Chance Neunan was cognizant of the captain's rants as he stepped into a leaf choked runoff filled with the dry debris of last fall. Briars of an unknown variety were less virulent in the shade of the giant trees and the young soldier's passage was eased for a few steps.
Mississippi air in early summer was hot and filled with a humidity that saturated every thread that Neunan wore. Chance felt his perspiration circle around his jacket collar and course down his spine to wet the seat of his pants.
His loaded 1853, Enfield rifle musket with its bayonet attached seemed to weigh a ton and was forever getting tangled in the brush and low branches of saplings.
"Sergeant! Sergeant Wilson! Fetch me a runner to carry a message over to Lieutenant Kellar! "Chance heard his Captain bellow." Can't see him to know where the other end of the line is. It's this damned brush. Where are you, Wilson?"
Neunan watched as Rouse drew a sodden memorandum book from inside his tunic and commenced to scribble his order with a stubby, natural wood pencil. Sweat dripped from the tip of the man's nose and dropped on the paper's surface ahead of the little writing instrument. Speaking to himself in a low tone, Chance picked up the nearly incoherent sentence uttered by the concentrating officer, "Got to get skirmishers out on out right flank. We've got to know what's out beyond B Company. God help us if they hit us with cavalry. They'll roll us up like an old Persian rug."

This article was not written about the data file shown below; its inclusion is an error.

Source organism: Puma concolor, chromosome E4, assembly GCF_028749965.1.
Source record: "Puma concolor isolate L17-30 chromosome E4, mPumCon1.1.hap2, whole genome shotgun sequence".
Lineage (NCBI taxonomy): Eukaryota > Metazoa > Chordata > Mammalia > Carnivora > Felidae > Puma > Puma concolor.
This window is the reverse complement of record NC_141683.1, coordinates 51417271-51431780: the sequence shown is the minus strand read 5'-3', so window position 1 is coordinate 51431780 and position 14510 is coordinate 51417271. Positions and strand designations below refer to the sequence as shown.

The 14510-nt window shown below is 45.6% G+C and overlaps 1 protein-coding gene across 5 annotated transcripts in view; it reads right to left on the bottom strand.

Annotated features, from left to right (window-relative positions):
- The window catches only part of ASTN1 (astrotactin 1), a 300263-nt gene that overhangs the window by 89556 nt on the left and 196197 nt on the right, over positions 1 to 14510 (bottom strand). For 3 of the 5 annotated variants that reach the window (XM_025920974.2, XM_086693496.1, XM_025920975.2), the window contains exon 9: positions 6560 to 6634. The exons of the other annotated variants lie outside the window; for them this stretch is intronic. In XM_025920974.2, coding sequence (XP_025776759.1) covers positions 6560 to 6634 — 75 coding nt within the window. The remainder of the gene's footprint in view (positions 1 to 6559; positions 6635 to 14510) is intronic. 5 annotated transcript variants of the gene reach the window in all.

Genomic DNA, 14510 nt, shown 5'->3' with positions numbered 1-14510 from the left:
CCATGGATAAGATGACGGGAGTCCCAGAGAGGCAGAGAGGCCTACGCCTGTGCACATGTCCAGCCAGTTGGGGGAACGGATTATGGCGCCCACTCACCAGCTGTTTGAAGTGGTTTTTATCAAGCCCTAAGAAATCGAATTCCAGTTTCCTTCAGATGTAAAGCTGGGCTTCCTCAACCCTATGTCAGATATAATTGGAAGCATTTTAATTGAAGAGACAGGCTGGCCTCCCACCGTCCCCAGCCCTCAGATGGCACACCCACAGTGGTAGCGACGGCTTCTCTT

Neunan stopped to untangle his rifle from a swatch of small limbs before pushing on. He tried to ignore the captain and sergeant who were conferring with each other next to the base of a massive oak tree. Chance looked straight ahead and avoided eye contact with either of the men. His desire was to pass silently and unnoticed out of their line of sight without drawing their attention. Bushwhacking through the jumble off to his right carrying an order could cause three things to happen; two of them bad. He could be shot by mistake by members of his own company or get gobbled up by Confederate cavalry probing for an opportunity to turn the advance.